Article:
Proactive risk management is the number one way for an organization to prevent unnecessary loss. From a reduction in work-related accidents to improvements in employee moral, effective risk management has a profoundly positive impact that ripples throughout an organization. In the Your Facility’s Management Plan series, our editors have explored inherently-risky facility areas that require extra attention during the formation and implementation of your organization’s risk management program. Today, our fourth and final installment evaluates the ways in which elevators and elevator lobbies can be made a safer place for both employees and facility guests.
For facilities of 2 stories or more, elevators play an integral role in the movement of guests, employees, and freight. In many instances, elevators serve as a secondary means of transportation, offering employees and guests an easier means of moving from one floor to the next. Elevators, and particularly freight elevators, play a more critical role in facilities that transport large items from floor-to-floor throughout the day. Depending on size, elevators may be the only means of transporting large freight items from ground level loading dock to 3rd floor storage room.
Part IV: Elevators
No matter the specific role elevators play in your facility, one thing is certain: They are an area of high risk. Elevators, as well as their “lobby areas” on each floor, are heavily trafficked by both people and freight. With this continual flow of traffic comes an increased risk of accident, liability, and loss. The best way to shape your facility’s risk management program to account for elevator areas is to consider the following 4 specific regions:
1. Elevator Lobbies: Located on each floor to which an elevator may travel, elevator lobbies are places where crowds of guests and employees may gather and wait. These areas become lively upon the arrival of an elevator cab, and it is important for facilities to anticipate how employees, facility guests, and large freight items may each interact with one another. Installing rubber floor mats in these areas is a good way to prevent slips, falls, and damage resulting from freight transportation.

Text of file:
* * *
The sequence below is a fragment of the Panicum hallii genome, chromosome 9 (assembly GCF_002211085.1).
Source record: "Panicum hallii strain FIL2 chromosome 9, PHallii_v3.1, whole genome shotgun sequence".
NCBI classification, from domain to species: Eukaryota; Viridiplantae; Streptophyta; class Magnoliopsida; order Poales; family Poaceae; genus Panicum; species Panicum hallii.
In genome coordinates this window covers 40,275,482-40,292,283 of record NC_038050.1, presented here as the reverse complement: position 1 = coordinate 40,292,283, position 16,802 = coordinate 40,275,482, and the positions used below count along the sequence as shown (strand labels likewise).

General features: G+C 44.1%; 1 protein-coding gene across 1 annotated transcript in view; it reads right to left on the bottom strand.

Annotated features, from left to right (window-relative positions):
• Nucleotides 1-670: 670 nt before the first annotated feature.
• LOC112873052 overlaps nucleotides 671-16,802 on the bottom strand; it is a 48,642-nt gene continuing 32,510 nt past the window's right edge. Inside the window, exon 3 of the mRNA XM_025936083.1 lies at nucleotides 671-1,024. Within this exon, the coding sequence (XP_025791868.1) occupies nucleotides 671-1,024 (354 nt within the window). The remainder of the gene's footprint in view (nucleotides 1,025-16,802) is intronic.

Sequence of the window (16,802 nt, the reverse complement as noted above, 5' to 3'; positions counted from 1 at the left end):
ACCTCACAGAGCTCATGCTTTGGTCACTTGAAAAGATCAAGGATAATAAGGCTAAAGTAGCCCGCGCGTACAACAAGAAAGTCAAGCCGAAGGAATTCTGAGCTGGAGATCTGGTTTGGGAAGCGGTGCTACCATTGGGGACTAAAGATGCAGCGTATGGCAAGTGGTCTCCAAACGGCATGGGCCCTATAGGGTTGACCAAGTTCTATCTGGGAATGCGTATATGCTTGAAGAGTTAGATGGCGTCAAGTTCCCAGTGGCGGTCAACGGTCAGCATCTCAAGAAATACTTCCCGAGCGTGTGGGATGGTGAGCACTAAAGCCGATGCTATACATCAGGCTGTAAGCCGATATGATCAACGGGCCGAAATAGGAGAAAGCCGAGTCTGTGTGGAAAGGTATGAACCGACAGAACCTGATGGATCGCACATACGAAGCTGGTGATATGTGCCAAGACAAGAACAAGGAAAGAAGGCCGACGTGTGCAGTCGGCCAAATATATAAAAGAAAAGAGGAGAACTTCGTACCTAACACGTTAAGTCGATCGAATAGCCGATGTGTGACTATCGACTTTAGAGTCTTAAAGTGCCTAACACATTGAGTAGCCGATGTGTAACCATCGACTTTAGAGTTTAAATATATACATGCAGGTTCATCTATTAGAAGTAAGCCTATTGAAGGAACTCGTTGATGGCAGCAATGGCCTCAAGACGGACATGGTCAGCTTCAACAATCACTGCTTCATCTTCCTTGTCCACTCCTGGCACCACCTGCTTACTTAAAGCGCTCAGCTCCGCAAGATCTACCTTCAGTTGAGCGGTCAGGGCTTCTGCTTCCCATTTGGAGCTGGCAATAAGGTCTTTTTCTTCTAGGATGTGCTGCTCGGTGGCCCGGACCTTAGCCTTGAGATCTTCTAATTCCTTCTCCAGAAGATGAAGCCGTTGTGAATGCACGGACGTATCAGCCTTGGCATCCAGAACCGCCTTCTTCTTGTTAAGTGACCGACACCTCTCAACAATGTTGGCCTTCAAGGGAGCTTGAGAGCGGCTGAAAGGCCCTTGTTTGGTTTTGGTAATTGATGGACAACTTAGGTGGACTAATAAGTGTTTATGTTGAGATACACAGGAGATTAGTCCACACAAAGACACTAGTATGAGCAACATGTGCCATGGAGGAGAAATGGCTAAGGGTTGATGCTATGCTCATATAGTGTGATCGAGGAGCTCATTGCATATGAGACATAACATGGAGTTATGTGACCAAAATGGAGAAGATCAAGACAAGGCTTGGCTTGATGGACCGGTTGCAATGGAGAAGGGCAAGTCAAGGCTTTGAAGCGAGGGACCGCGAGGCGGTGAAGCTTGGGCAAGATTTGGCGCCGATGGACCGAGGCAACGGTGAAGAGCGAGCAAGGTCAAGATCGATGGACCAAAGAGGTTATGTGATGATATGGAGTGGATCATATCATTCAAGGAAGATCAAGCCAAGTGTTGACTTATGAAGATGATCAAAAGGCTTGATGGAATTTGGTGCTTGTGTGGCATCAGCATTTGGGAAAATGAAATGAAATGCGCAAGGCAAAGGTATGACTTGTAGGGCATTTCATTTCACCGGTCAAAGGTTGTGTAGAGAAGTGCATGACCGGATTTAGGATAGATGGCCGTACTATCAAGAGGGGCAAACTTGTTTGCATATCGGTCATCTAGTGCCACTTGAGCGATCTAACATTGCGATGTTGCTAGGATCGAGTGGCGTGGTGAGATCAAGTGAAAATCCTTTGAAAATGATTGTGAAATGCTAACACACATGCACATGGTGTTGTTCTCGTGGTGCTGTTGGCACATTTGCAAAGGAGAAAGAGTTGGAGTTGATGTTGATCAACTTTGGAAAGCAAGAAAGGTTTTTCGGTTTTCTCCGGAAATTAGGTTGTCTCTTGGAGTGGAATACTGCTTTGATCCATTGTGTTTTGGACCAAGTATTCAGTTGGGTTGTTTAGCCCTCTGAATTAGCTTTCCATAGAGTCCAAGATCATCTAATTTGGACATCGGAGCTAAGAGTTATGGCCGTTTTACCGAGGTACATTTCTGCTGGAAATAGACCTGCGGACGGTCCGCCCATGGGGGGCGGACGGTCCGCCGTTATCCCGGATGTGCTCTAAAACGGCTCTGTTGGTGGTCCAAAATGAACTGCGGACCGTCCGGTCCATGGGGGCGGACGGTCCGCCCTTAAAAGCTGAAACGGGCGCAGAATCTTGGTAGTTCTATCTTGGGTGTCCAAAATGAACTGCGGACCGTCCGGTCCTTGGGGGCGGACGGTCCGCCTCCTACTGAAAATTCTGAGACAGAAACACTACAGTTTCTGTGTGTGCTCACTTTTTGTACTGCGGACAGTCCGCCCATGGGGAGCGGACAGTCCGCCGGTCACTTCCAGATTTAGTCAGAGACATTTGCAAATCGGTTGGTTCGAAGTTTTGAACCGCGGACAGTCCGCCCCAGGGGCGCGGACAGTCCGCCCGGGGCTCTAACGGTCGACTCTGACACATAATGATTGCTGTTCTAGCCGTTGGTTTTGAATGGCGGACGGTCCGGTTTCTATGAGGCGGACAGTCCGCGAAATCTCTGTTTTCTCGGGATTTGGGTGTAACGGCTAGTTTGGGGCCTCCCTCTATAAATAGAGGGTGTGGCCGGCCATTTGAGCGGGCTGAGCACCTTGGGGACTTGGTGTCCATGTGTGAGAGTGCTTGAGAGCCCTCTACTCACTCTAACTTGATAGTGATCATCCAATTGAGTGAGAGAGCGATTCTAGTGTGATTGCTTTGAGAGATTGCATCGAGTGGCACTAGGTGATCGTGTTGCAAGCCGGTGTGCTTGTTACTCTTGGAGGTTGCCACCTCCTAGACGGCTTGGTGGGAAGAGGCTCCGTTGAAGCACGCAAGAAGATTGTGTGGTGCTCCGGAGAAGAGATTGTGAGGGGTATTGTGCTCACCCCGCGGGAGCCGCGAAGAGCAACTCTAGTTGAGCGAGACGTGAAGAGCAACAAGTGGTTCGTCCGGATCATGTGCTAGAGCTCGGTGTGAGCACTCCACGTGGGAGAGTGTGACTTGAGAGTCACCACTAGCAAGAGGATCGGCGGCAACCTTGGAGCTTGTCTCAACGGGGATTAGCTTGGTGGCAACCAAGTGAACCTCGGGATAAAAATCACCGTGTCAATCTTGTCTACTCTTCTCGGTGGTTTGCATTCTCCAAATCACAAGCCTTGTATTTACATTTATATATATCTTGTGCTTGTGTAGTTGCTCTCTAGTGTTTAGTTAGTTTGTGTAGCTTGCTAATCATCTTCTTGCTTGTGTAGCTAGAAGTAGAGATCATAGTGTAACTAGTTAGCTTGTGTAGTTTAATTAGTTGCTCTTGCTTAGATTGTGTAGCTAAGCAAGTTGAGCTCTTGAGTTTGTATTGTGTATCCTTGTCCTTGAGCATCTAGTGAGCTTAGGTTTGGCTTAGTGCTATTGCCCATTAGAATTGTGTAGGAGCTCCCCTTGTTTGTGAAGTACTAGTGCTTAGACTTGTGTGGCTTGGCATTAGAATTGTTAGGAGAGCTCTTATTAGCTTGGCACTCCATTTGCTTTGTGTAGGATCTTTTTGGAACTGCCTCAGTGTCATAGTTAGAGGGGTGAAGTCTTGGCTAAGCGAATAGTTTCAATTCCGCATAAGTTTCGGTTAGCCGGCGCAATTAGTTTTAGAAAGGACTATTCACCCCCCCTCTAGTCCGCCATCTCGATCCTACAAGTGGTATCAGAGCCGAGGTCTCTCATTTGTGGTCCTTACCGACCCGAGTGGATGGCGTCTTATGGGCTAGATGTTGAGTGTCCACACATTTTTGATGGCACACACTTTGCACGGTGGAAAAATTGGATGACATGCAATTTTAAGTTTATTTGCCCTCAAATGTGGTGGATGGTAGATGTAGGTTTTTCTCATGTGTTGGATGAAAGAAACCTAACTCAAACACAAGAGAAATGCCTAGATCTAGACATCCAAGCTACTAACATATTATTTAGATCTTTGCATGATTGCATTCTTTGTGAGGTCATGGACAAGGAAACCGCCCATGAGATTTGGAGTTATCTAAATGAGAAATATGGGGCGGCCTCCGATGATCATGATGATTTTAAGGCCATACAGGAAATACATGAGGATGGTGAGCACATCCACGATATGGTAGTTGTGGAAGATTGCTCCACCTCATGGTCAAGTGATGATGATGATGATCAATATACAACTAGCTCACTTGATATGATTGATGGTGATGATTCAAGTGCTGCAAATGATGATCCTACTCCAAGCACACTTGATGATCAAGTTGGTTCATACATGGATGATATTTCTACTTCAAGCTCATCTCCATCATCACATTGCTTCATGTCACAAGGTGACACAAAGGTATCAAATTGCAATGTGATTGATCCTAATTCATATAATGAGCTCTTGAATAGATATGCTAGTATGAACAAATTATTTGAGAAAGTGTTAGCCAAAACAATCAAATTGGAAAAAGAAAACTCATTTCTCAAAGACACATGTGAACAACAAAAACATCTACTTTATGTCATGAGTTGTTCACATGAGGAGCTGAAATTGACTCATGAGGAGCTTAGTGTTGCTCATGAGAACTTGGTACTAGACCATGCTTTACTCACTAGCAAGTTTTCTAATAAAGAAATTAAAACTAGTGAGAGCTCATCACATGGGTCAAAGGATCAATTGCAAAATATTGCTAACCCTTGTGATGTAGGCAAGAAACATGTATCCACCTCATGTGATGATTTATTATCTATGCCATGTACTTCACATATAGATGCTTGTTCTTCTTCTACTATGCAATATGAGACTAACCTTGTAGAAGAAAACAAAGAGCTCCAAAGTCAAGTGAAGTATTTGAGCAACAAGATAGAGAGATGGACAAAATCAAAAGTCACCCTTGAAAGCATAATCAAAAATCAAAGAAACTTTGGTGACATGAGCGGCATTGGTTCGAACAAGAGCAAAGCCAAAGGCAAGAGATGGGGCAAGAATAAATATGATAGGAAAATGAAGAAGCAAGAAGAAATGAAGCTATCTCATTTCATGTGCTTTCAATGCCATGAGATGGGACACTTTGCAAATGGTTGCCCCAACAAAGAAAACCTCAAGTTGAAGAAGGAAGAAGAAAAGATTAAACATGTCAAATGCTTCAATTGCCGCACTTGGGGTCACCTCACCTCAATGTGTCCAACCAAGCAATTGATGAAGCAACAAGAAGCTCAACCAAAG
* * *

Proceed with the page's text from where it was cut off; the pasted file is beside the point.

2. Elevator Walls: Elevator walls present a problem because they are often ornate and contain elements like mirrors, tiles, or other materials that may become damaged during elevator cab use. Elevator wall pads are the best way to protect the walls of an elevator cab during the transportation of both guests and freight.
3. Elevator Controls: Elevator controls include the control panel inside the elevator cab, the elevator cab “call” buttons in each elevator lobby, and the motion detectors that keep cab doors from shutting on objects in the elevator doorway. Risk management plans must recognize that these mechanical elements must be in proper working condition at all times to prevent accidents from occurring. One way to ensure the proper function of these controls is to stay up-to-date with elevator maintenance and safety certifications. When it comes to elevator control panels (on the inside of the cab), designing custom elevator protection pads to protect the control panel and the surrounding wall space is imperative.
4. Elevator Cab Floors: Elevator floors are typically constructed using tile, hardwood, or marble, and they are subject to damage from the very same forces as Elevator Walls noted above. It is important to protect elevator cab floors from damage for at least two reasons. First, accrued damage may become incredibly expensive over time. Second, damaged floor space can be a main causal factor for accidents that result in injured people, damaged freight, or both. Berber Supreme Mats are a popular choice for elevator floors because they have a high-low surface texture that effectively traps dirt.
Additional Risk Management Resources
The Eagle Mat Blog invites readers to visit the following articles for additional information on risk management, facility safety products, and liability prevention:
1. Slip and Falls More Likely Than Traffic Accidents: According to the 2010 Liberty Mutual Workplace Safety Index, at-work slip and fall accidents were the #1 cause for employee injury. Read more about this alarming statistic and the ways your organization may reduce accidents in the workplace.
2. Your Facility’s Risk Management Plan, Pt. I: In the first installment of our series, we explore the outdoor areas that pose the greatest potential for risk: sidewalks, stairs, accessibility ramps, and more.
3. Your Facility’s Risk Management Plan, Pt. II: In part two of our risk management series, we move on to explore the interior entryways of a facility to learn more about the products that make lobbies, reception areas, and vestibules a safer place to visit.
4. Your Facility’s Risk Management Plan, Pt. III: Part three of our series dissects production areas like assembly lines, welding stations, and food preparation stations in an effort to highlight the greatest risks associated with each. Visit this article to learn about the negative effect worker fatigue is having on your productivity, as well as ways to reverse the loss altogether.
5. Preventing Slips and Falls with Floor Mats: In this general article, learn more about the liability that may arise from slip and fall accidents. An absolute must-read for facility owners and managers, this article examines day-to-day operations from the vantage point of U.S. liabilities law and offers advice on how keep areas safe while limiting your organization’s exposure to liability.
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